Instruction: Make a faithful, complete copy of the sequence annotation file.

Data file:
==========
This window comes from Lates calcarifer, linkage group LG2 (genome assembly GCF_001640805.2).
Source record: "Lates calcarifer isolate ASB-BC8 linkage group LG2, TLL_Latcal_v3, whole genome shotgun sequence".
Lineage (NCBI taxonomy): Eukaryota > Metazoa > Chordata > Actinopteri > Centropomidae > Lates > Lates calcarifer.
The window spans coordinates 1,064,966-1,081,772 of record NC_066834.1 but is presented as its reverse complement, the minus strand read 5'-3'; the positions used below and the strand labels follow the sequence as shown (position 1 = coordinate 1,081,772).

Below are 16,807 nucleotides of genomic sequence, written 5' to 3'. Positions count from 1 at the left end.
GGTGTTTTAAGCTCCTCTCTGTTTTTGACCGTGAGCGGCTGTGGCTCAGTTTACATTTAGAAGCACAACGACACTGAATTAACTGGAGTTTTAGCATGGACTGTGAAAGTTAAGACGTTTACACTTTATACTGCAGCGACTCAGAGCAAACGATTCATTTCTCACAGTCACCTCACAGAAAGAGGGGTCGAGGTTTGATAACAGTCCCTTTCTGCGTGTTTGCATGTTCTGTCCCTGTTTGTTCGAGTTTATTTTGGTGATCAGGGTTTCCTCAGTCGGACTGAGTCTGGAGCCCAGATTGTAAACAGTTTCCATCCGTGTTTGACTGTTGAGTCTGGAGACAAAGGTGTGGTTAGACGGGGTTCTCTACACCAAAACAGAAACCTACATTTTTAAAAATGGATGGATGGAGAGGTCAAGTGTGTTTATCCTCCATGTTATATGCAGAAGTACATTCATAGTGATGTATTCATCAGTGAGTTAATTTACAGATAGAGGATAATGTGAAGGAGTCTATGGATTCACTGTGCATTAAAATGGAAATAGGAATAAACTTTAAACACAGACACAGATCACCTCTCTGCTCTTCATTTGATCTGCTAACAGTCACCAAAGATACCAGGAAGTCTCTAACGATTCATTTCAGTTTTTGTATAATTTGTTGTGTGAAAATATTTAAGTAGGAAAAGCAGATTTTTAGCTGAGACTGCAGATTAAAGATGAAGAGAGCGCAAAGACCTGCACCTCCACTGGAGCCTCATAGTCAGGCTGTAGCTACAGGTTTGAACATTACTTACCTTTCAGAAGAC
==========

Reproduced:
This window comes from Lates calcarifer, linkage group LG2 (genome assembly GCF_001640805.2).
Source record: "Lates calcarifer isolate ASB-BC8 linkage group LG2, TLL_Latcal_v3, whole genome shotgun sequence".
Lineage (NCBI taxonomy): Eukaryota > Metazoa > Chordata > Actinopteri > Centropomidae > Lates > Lates calcarifer.
The window spans coordinates 1,064,966-1,081,772 of record NC_066834.1 but is presented as its reverse complement, the minus strand read 5'-3'; the positions used below and the strand labels follow the sequence as shown (position 1 = coordinate 1,081,772).

Below are 16,807 nucleotides of genomic sequence, written 5' to 3'. Positions count from 1 at the left end.
GGTGTTTTAAGCTCCTCTCTGTTTTTGACCGTGAGCGGCTGTGGCTCAGTTTACATTTAGAAGCACAACGACACTGAATTAACTGGAGTTTTAGCATGGACTGTGAAAGTTAAGACGTTTACACTTTATACTGCAGCGACTCAGAGCAAACGATTCATTTCTCACAGTCACCTCACAGAAAGAGGGGTCGAGGTTTGATAACAGTCCCTTTCTGCGTGTTTGCATGTTCTGTCCCTGTTTGTTCGAGTTTATTTTGGTGATCAGGGTTTCCTCAGTCGGACTGAGTCTGGAGCCCAGATTGTAAACAGTTTCCATCCGTGTTTGACTGTTGAGTCTGGAGACAAAGGTGTGGTTAGACGGGGTTCTCTACACCAAAACAGAAACCTACATTTTTAAAAATGGATGGATGGAGAGGTCAAGTGTGTTTATCCTCCATGTTATATGCAGAAGTACATTCATAGTGATGTATTCATCAGTGAGTTAATTTACAGATAGAGGATAATGTGAAGGAGTCTATGGATTCACTGTGCATTAAAATGGAAATAGGAATAAACTTTAAACACAGACACAGATCACCTCTCTGCTCTTCATTTGATCTGCTAACAGTCACCAAAGATACCAGGAAGTCTCTAACGATTCATTTCAGTTTTTGTATAATTTGTTGTGTGAAAATATTTAAGTAGGAAAAGCAGATTTTTAGCTGAGACTGCAGATTAAAGATGAAGAGAGCGCAAAGACCTGCACCTCCACTGGAGCCTCATAGTCAGGCTGTAGCTACAGGTTTGAACATTACTTACCTTTCAGAAGAC